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Obey social isolation rules, begs doctor as she reveals front-line horror

Putting her foot down: Dr Katie Sanderson’s red clogs

A JUNIOR doctor has revealed how she is having to tell patients with terminal coronavirus that if they want to see their families again they will have to go home to die.

Katie Sanderson, who works in acute medicine at a central London hospital, made an impassioned plea for people to obey rules on social isolation and distancing as Britain’s death toll jumped from 335 to 422, and the government announced £30 on-the-spot fines for those who ignore the lockdown.

The 32-year-old said that some colleagues her age were fighting for their lives in hospital and others had already made their wills.

She told how she has been ‘reduced to tears in the work loos’ after seeing pictures of ‘huge crowds on Clapham Common and Highbury Fields’ and people queuing ‘unsafely’ up and down the country.

‘I am having conversations with patients who are going to die asking whether they want to die in hospital where we are currently not able to have visitors, or whether they want to die at home,’ Dr Sanderson told BBC Radio 4’s Today programme.

‘Really, really, take this seriously. If you do not take this seriously, you are condemning someone to potentially dying with a nurse they don’t know. That, or dying at home. That is the reality of it.’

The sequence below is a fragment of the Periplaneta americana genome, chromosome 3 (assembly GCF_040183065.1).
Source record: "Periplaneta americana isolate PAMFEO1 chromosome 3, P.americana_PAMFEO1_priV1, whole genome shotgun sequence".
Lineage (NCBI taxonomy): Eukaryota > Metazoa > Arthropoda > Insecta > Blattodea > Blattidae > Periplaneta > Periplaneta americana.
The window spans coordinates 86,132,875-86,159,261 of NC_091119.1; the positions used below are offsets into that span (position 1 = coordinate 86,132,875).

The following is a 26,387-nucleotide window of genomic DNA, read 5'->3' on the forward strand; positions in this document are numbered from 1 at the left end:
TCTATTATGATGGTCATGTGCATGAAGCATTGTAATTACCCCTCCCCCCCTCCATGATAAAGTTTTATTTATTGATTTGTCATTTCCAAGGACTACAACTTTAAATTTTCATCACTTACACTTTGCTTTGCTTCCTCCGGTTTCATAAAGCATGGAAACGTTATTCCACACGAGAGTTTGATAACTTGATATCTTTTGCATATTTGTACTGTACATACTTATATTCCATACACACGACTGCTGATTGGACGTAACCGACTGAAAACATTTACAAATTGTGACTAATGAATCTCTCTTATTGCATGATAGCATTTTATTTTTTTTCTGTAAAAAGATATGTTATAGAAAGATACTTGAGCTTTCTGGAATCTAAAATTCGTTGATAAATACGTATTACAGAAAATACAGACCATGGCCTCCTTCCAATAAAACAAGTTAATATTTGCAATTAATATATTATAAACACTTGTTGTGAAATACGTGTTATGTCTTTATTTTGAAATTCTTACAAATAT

Dr Sanderson, who said she wears red clogs to work to cheer herself up, added: ‘I am 32 and I have colleagues in intensive care who are in their 30s. A friend who is 28 told me they had made their will. We will look after your relatives with compassion, we will look after your relatives with care and love.

‘But I do not want to be overwhelmed by tears in a loo at work because somebody sends me a picture today of people queuing unsafely.’

Dr Sanderson spoke out as hospital staff battling into work on packed public transport said they feared that they were in more danger from passengers than patients.

‘I worry for my health more on my commute than actually being in the hospital,’ said nurse Julia Harris after her Tube journey to Imperial College NHS Trust in west London.

Sonographer Nicola Smith posted a picture of a crammed Central line Tube on her commute to work at a central London hospital.

‘I love my job, but now I’m risking my health just on the journey in?!’ she tweeted.